“The Glass Castle” in jeopardy after parent files complaint


Ohana Sarvotham

Mary Binzley `22 (standing) and other members of the Grinnell community gathered at the Drake Community Library to discuss the place of “The Glass Castle” in GHS’s curriculum.

Taylor Nunley, Staff Writer

Over 60 students, educators and community members gathered at Drake Community Library to debate the fate of Jeannette Walls’ memoir “The Glass Castle” in Grinnell-Newburg community school classrooms this past Wednesday, April 19. 

The committee meeting was the first of two in reconsidering the current instructional materials accompanying the book in ninth-grade English classes. At the next meeting on May 3, the committee will deliberate and submit a proposed decision on the teaching of the book to the Grinnell-Newburg Board of Education.

Lindsey Starrett, a parent of a current Grinnell-Newburg High School (GHS) student, submitted a challenge form in early March 2023 contesting the suitability of the material for ninth-grade English classes. Walls’s memoir details the narrative of her dysfunctional family and struggles growing up in poverty — controversial subjects, such as child neglect and sexual assault, are present in the novel. 

After the committee reviewing the material appointed a chairperson and secretary for the meeting and discussed the agenda, Starrett gave a brief speech covering the issues she saw with the text. Ranging from obscenities to rape culture, she listed over 10 contexts she considered age-inappropriate for high schoolers. 

“Think about the fact that there are 14- and 15-year-olds reading this book,” Starrett said. 

Starrett also took issue with what she said was an unequal learning substitution for the students who opted out of reading “The Glass Castle.” The memoir “Educated” was used as a substitute for her child. Starrett said there were not enough copies of the book provided to students wishing for an alternative, and many had to use an online PDF text. She also said these students were “just sent to the library” without any guidance in their learning.  

Following Starrett’s opening that set up the ensuing discourse, 13 community members shared their opinions on altering the course curriculum, with the vast majority — 12 speakers — expressing beliefs against altering the curriculum. 

A sophomore at GHS said the attempt to censor or change the learning material currently in use would only “silence Mrs. Walls and erase her story.” According to the student, reading this book in class allowed the possibility to see the realities of poverty.    

“These issues are not going to go away by turning a blind eye to them,” the student added.

Loyal Terry `23 spoke during the public response open commentary to share what the possible censoring of a book meant to him. Terry said he “once aspired to live in this Grinnell community,” but due to a variety of reasons  — including racial discrimination and this attempt to change the learning curriculum  — he no longer sees living in Grinnell as a current possibility.

We need to read the whole book before we pass judgment.

— Kevin Hosbond, English Department Chair at Grinnell High School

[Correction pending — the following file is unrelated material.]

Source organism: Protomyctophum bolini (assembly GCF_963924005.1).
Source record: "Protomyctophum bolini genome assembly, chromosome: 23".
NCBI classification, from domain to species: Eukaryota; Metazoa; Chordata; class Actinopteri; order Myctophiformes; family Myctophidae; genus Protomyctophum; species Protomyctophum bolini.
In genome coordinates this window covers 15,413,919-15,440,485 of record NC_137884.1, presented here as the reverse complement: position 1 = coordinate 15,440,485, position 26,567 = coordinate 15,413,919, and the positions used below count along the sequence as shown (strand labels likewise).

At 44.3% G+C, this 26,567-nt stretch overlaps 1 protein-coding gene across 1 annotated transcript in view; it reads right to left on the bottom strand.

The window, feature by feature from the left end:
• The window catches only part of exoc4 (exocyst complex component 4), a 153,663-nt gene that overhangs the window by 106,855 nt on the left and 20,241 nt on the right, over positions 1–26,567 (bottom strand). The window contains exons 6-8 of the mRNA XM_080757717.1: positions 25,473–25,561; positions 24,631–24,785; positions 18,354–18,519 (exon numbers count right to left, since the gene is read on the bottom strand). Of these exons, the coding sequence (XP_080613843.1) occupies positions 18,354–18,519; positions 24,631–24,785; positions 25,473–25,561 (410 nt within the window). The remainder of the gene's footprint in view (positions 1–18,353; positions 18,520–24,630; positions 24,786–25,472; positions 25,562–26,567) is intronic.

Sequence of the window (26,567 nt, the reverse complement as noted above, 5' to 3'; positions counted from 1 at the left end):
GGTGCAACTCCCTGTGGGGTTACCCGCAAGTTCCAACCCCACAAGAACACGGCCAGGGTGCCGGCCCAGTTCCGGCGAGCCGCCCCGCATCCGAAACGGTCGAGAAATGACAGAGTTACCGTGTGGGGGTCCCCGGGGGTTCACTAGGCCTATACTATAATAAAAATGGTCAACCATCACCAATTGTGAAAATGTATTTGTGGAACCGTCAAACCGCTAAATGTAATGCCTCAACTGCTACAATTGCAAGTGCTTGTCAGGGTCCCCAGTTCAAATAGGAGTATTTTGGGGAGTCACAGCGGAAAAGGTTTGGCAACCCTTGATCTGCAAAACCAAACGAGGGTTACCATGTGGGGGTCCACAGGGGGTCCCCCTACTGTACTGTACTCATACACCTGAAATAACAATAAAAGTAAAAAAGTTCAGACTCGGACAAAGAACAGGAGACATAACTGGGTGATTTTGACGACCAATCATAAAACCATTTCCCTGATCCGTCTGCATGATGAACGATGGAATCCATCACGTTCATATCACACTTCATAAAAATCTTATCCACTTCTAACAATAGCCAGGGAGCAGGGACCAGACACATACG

“This [is an] erasure of very real experiences to people across identity,” Terry said. “It is one of the reasons, unfortunately, I won’t consider staying in Grinnell.”

Three students addressed Starrett’s statements regarding alleged unfair teaching and grading for those students who did not participate in reading Walls’ memoir. 

“We were given the option to skip the moments of sexual assault [in the book],” a freshman at GHS said. 

This same freshman added that “banning books only serves one purpose  — to promote ignorance.” 

Despite this, Starrett reaffirmed that she had recently received an email notifying her that her daughter was failing the class where the book had been assigned despite being given an alternative learning assignment. 

The committee spoke after the public response and answered questions from the audience.

One committee member, Kevin Hosbond, the English department chair at GHS who teaches Walls’ book, pointed out that Starrett said she had done “a speed read” when asked whether she had read the book in its entirety. Hosbond stressed the importance of nuance and taking excerpts out of context when filing a complaint on a book. 

Hosbond said in recent years, the English department at GHS has attempted to diversify its teaching materials. On a table in front of him, he pointed to a series of books previously taught at the school, and explained how most of them were authored by white men. According to him, books such as “The Glass Castle” have been integrated into GHS’s curriculum to provide a more complex, worldly narrative that students could relate to. 

Both Hosbond and Kevin Seney, principal at GHS, answered questions from those in the audience concerned over the process of alternate learning assignments. According to Seney, a permission slip sent home to parents concerning the teaching of “The Glass Castle” is not current policy, but the department is attempting to solve any alleged issues with students being required to read the novel when either they or a parent disagrees with the content.

The S&B approached Starrett after the meeting to interview, but she declined to comment. 

The committee will meet again on May 3 at 6:30 p.m. at Drake Community Library. Community members are permitted to attend until the deliberation process, which is closed to the public.